Dallas Eakins’ transition to Ducks coach has started smoothly
From the outside, Poway Ice hardly looks like a hockey rink.
Tucked into a nondescript office park in the nondescript hills of northern San Diego, the building serves as the headquarters for the Ducks’ American Hockey League affiliate, the San Diego Gulls. Even for a minor league practice rink, the exterior offers an underwhelming first impression.
Inside, however, the facilities are top-notch, a maze of recently built backrooms and hallways, locker rooms and offices. New Ducks coach Dallas Eakins, who spent the last four seasons coaching the club’s AHL squad, knows the digs well.
“Our organization has done an amazing job with the connection between the two teams,” Eakins said this week, sitting in a Poway Ice office during the Ducks’ two-practice excursion.
With shadow-boxed Gulls jerseys mounted to a wall on his right and Ducks photos hanging to the wall on his left, Eakins raved about the organizational synergy, which he said paved the way for a smooth transition this offseason to the NHL job. Entering his first year in charge in Anaheim, he could hardly feel more at ease.
“The communication between the two teams, the fans being able to go up and down the road,” he said, “it’s been a home run.”
He hopes his tenure with the Ducks, which officially kicks off at Honda Center on Thursday night against the Arizona Coyotes, will be the same.
Eakins’ first crack at the NHL, an 18-month stint with the Edmonton Oilers between 2013-14, was as abysmal as it was brief. In his first season, the team went 29-44-9. The next year, he was fired after a 7-19-5 start.
Los Angeles Kings coach Todd McLellan and Anaheim Ducks coach Dallas Eakins addressed final roster cuts and where their younger players fit into the picture.
In San Diego, where he was hired at the start of the 2015-16 season, the 52-year-old coach rehabilitated his reputation and revamped his coaching style. He found his footing in the franchise and freedom in Southern California’s casual hockey culture. Before long, the new club and city started to feel like home.
Since being hired by the Ducks in June, Eakins, described the short move up the coast as a breeze.
“I don’t think I’ve had one uncomfortable day,” he said, sounding almost as relaxed as he looked leaning back in his chair with his legs comfortably crossed. “It’s just because everything is familiar to me.”
He loves the coastal weather. “Especially for our family,” he said. “We’re an outside family. We like to ride bikes, we like to run. My daughter swims. [My kids] like the ocean.”
He loves the low-key attention, something he realized during his first day at Ducks training camp in 2015. That afternoon, he was sitting with then-Ducks coach Bruce Boudreau.
When Boudreau was summoned to his first news conference, Eakins tagged along, expecting cameras and a cluster of media. Instead, “there were three people and they just had their tape recorders,” he recalled. “I still consciously remember going, ‘Wow. This must be an amazing place to coach.’ ”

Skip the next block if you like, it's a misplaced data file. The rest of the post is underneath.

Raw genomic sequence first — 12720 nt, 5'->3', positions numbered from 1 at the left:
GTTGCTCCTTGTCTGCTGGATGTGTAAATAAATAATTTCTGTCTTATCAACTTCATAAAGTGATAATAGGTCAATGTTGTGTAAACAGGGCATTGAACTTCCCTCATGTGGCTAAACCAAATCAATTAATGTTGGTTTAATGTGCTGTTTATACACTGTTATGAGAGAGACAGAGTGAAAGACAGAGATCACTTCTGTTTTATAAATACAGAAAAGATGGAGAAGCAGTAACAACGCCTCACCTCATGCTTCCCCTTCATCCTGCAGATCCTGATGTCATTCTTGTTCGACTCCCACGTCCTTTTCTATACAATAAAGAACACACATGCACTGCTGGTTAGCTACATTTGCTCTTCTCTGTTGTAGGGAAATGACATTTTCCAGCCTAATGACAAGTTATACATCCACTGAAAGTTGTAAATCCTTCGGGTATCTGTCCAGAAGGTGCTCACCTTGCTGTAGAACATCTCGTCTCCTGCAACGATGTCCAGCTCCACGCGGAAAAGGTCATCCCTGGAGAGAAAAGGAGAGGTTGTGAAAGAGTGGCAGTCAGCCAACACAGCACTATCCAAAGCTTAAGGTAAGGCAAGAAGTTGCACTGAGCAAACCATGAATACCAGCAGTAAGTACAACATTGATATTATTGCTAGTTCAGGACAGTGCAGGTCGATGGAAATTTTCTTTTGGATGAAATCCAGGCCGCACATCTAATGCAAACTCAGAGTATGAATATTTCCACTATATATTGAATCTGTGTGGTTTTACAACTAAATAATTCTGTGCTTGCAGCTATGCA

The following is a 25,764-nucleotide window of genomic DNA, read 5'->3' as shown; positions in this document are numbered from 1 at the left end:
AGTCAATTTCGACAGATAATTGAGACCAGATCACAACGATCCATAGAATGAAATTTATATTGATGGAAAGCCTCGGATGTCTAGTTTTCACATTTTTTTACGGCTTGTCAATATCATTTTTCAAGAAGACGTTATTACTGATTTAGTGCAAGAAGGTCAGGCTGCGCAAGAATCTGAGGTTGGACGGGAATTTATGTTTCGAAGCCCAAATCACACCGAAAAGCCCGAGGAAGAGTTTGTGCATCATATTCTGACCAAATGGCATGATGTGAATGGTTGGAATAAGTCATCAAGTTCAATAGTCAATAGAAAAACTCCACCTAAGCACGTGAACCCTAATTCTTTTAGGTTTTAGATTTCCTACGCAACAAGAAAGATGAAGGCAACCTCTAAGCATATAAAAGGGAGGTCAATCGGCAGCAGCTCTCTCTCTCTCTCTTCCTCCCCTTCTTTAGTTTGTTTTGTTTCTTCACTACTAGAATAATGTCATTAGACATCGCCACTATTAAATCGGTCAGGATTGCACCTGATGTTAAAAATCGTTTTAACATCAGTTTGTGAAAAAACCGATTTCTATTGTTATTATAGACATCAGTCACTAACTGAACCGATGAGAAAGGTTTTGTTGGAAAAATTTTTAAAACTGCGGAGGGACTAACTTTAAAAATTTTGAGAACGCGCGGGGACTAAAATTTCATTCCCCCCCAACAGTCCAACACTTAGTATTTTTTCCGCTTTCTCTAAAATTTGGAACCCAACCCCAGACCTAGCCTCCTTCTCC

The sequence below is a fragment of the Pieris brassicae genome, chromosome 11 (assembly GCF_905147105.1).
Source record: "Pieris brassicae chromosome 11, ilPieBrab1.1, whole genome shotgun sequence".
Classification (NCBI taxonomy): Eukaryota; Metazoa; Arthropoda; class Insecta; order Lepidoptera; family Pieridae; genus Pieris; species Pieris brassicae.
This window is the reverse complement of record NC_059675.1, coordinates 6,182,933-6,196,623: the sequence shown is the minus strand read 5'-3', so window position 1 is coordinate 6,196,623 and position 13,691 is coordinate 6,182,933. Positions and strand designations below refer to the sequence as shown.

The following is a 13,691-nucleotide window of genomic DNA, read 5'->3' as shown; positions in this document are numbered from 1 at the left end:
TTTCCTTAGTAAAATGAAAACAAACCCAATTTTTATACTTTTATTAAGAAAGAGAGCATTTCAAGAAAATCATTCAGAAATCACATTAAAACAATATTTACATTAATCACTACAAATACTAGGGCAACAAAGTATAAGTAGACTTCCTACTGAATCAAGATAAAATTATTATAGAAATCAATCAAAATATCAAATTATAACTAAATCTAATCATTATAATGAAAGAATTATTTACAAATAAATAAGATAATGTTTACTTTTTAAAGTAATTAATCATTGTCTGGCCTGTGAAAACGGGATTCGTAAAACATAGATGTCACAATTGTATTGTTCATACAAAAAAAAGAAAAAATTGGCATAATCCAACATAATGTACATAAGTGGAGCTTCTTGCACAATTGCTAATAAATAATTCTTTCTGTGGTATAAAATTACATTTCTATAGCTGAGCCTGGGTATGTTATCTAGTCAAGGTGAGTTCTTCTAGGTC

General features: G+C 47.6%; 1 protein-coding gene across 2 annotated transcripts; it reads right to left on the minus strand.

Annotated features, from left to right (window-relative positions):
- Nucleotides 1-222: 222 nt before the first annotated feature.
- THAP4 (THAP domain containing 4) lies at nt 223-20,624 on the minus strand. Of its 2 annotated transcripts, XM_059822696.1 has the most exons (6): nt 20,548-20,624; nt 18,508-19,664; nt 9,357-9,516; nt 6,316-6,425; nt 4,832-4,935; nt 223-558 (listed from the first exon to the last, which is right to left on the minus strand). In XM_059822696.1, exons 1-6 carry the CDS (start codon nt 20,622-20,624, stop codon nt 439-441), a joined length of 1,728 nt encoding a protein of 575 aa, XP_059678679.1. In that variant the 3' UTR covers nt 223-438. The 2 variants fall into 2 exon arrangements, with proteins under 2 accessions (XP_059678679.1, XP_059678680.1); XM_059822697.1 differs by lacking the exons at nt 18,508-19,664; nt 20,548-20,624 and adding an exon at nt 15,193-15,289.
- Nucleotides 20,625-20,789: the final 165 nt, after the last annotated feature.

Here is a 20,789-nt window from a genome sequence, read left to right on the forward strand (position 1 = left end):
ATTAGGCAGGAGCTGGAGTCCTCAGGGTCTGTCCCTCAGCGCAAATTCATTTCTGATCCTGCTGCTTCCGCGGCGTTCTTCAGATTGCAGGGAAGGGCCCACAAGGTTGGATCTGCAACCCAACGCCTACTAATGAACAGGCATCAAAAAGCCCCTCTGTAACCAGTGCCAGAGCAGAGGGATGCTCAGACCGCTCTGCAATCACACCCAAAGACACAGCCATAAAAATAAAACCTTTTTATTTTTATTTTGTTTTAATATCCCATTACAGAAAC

Most of all, Eakins loves already knowing almost everyone in the franchise, from general manager Bob Murray on down.
“My boss is familiar to me, the coaches are familiar to me, the players — we had Nick Ritchie here [in San Diego], we had [Ondrej] Kase here, we had John Gibson here — we had all these players,” he said.
“It’s an awesome luxury to have because, I don’t know, you just know your way around everything. It’s not like I’m trying to figure out what makes my boss click. I already know all these things. … There’s no white noise around me anymore.”
Eakins’ past coaching stops have been in Edmonton and Toronto, where he coached the Maple Leafs’ minor league team from 2009-13. He grew accustomed to life in those hockey bubbles, the pressure that transcended time spent at the rink.
Since joining the Ducks’ franchise, he has been happy to leave such a suffocating atmosphere behind.
Ryan Getzlaf, the only player on the Ducks who played on their Stanley Cup-winning team, will be playing without Corey Perry by his side for the first time.
“Coming here to San Diego, I really loved that,” he said. “I loved that you could go coach, and then you could grab the family, go do stuff, and the hockey actually turned off. Not for me, but it turned off for the community, where, in other spots, like in Edmonton, it’s never off. No matter where you go, it’s on. I think that can be really draining.”
At times criticized for his high-disciplined and heavy-conditioning style in Edmonton, Eakins organized a Ducks preseason this year that veteran forward Adam Henrique described as both “fun” and “tough.”
“I think everybody’s really buying into what’s happening in the locker room here as a group,” Henrique said, “which is exciting.”
It’s all a reflection of Eakins’ new reality.
His four seasons in San Diego were like an incubator, providing a stable environment for growth. Though he’s leaving the Gulls behind, he has already assimilated into the structure of the Ducks’ franchise. He uses words like “comfort” and “familiar” time and again.
Compared to his stint in Edmonton, he said, this situation feels “night and day” different.
“As you go along, especially as a coach, you eventually get to your true personality and your true self,” he said. “It’s almost like a growing experience. We’ve just grown into the job, the organization. You’ve grown with some players that you’ve coached. It is really interesting how this has gone.”
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